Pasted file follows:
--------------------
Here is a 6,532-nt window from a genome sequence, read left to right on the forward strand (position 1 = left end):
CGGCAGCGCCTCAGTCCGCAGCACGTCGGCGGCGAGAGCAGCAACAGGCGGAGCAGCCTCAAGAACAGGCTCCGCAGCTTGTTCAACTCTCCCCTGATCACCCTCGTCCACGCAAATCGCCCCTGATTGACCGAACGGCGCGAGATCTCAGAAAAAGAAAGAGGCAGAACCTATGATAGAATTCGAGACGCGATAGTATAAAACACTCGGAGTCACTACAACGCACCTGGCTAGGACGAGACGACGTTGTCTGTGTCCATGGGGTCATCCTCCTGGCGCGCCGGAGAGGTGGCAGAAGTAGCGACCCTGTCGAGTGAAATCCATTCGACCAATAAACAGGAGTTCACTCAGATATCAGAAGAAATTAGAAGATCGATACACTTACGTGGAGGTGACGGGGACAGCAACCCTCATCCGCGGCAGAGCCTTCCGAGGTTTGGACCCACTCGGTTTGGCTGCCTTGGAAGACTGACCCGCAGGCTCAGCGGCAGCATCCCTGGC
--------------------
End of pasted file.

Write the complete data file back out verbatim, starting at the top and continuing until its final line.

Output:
Here is a 6,532-nt window from a genome sequence, read left to right on the forward strand (position 1 = left end):
CGGCAGCGCCTCAGTCCGCAGCACGTCGGCGGCGAGAGCAGCAACAGGCGGAGCAGCCTCAAGAACAGGCTCCGCAGCTTGTTCAACTCTCCCCTGATCACCCTCGTCCACGCAAATCGCCCCTGATTGACCGAACGGCGCGAGATCTCAGAAAAAGAAAGAGGCAGAACCTATGATAGAATTCGAGACGCGATAGTATAAAACACTCGGAGTCACTACAACGCACCTGGCTAGGACGAGACGACGTTGTCTGTGTCCATGGGGTCATCCTCCTGGCGCGCCGGAGAGGTGGCAGAAGTAGCGACCCTGTCGAGTGAAATCCATTCGACCAATAAACAGGAGTTCACTCAGATATCAGAAGAAATTAGAAGATCGATACACTTACGTGGAGGTGACGGGGACAGCAACCCTCATCCGCGGCAGAGCCTTCCGAGGTTTGGACCCACTCGGTTTGGCTGCCTTGGAAGACTGACCCGCAGGCTCAGCGGCAGCATCCCTGGC